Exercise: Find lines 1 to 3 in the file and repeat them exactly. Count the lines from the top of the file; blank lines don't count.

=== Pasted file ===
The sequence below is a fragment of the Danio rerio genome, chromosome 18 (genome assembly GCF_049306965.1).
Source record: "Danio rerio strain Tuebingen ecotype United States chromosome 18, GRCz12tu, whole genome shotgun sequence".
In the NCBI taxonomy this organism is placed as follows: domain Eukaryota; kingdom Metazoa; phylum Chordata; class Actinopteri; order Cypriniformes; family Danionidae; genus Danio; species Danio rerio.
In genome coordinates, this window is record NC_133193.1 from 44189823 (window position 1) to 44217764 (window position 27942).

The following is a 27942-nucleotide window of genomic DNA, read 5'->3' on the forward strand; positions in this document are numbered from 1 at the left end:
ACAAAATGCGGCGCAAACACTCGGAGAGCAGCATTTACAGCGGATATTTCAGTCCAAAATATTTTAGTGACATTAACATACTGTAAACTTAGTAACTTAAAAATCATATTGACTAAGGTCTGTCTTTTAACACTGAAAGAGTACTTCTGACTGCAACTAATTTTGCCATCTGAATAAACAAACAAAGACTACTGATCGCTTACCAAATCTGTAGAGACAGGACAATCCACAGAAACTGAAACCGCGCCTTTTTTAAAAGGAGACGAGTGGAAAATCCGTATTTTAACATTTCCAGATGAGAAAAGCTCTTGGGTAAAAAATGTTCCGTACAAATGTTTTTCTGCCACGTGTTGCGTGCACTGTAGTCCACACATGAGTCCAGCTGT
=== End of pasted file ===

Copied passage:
The sequence below is a fragment of the Danio rerio genome, chromosome 18 (genome assembly GCF_049306965.1).
Source record: "Danio rerio strain Tuebingen ecotype United States chromosome 18, GRCz12tu, whole genome shotgun sequence".
In the NCBI taxonomy this organism is placed as follows: domain Eukaryota; kingdom Metazoa; phylum Chordata; class Actinopteri; order Cypriniformes; family Danionidae; genus Danio; species Danio rerio.